Pets and their owners loved another fun day at the 9th annual North Royalton Pet Carnival on Sunday, August 3, at the City Green. The pet carnival that is growing bigger and bigger every year is sponsored by the North Royalton Animal Hospital and Paws at Play Resort and Daycare. It was a perfect sunny, warm afternoon to bring out the pets and enjoy visiting with other North Royalton residents, as well as many visitors from other communities.
Breeds of all varieties came to the party, some dressed up to match their proud owners. From the Great Danes to the tiny Chihuahuas, this was their day to shine. “The annual Pet Carnival has become one of our largest events throughout the year. It’s a great free family fun day that attracts pet lovers from all over the area,” said Mayor Bob Stefanik.
The pet carnival also has a serious side, which is to help educate the public, and raise funds for many good causes, such as Molly’s Mission. “Molly was a dog who developed cancer and when she passed away her owner founded Molly’s Mission, which offers financial assistance to families who cannot otherwise afford medical care for their pets,” said Suzette Sledz who was volunteering at their tent. Another similar organization is Give Pets a Chance. W.A.G.S for Kids provides animals for the disabled.
Although dogs outnumber the other pets, there were other animals romping around the grounds. Diva, a brown mini donkey, and Boo, a grey zebu, came from Dusek Farms in Hinckley. Melissa Dusek is on staff at North Royalton Animal Hospital. Emma, a baby goat, posed for a photo with Sue Workman, and Rebecca and Jessica Gentile. A turtle also slowly made an appearance at the gazebo, wearing a colorful bow on its shell. The Cleveland Metroparks brought the K-9 Unit and demonstrated how these dogs are trained to help detect drugs, apprehend, and perform article and people searches. Officer Michael Kort and his dad, Retired Officer Kim Kort, along with Gambit, a 1-1/2-year-old K-9, showed the audience how the K-9 is trained to act on command. Commands are given in a foreign language so that it is a unique communication between the trainer and the dog. Gambit is certified and must be recertified each year.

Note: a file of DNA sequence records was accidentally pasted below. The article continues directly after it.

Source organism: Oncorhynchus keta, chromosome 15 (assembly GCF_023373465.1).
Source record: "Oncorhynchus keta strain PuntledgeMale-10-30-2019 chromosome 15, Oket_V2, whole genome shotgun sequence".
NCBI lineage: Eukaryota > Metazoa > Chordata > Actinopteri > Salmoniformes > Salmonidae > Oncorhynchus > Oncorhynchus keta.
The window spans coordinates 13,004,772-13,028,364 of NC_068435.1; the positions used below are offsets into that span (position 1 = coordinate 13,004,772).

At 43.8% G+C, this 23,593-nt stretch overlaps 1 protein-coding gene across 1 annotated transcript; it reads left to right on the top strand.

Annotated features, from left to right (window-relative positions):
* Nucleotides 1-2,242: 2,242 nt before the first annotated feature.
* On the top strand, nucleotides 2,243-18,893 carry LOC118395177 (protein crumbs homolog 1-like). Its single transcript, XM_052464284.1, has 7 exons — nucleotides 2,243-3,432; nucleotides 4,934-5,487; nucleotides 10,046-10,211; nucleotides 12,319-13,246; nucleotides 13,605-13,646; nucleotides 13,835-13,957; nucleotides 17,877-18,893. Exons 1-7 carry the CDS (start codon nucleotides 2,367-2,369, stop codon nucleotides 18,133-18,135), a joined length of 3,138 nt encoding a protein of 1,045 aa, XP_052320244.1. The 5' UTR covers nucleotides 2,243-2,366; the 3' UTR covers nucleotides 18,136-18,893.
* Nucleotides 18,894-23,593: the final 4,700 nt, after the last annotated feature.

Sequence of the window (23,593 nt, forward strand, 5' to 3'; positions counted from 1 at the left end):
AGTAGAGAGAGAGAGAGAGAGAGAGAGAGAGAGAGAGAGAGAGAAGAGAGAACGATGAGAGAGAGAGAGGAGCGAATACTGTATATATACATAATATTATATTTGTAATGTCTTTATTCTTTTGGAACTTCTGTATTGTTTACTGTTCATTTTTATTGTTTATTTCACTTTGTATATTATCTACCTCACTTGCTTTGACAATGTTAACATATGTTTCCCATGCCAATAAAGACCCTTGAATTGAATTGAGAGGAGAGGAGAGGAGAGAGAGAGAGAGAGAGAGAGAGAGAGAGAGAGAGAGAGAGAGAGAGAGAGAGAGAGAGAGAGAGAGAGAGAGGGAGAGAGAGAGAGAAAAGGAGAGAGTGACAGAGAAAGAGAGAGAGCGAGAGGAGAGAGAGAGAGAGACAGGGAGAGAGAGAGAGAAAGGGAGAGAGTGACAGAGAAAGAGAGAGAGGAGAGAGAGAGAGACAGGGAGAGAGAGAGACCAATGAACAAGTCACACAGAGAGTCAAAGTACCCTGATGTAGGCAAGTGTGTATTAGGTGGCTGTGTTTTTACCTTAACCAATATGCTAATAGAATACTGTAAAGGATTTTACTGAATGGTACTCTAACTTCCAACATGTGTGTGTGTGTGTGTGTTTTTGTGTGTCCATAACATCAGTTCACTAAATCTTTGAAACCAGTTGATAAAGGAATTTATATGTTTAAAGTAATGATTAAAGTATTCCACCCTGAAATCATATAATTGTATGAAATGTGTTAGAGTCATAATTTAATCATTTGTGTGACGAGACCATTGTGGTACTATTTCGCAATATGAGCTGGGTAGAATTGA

One of the highlights of the pet carnival is the Pet/Owner Look Alike Contest. A record 15 entries came out this year decked out in various themes trying to win over the judges and take home the First Place prize. A panel of three judges carefully weighed the qualities of each entry before coming up with the winner. Judges were Dr. Laurie Millward, Margo Coleman and Mayor Bob Stefanik.
Some of the entries included Noah and his owner, Chris, both sporting salt and pepper colors . Lindsey Audino and Phineas were both dressed in OSU gear. Lindsey said they are alike because she likes to talk and Phineas like to bark. Inge Sabitsch and her German Shepard, Kosmo, came dressed as Harley Davidson bikers. Ultimately, top prize went to Sophia Smirnes and Fefe, her 12-week-old Toy Pomeranian, both adorned in a hot pink ballet tutu.
“This year’s event has surpassed all the others,” said Dr. Adam Hechko of the North Royalton Animal Hospital. “We love seeing a celebration of all the animals that brings the community together. We are happy to offer this event that draws together the residents of North Royalton as well as many other communities.”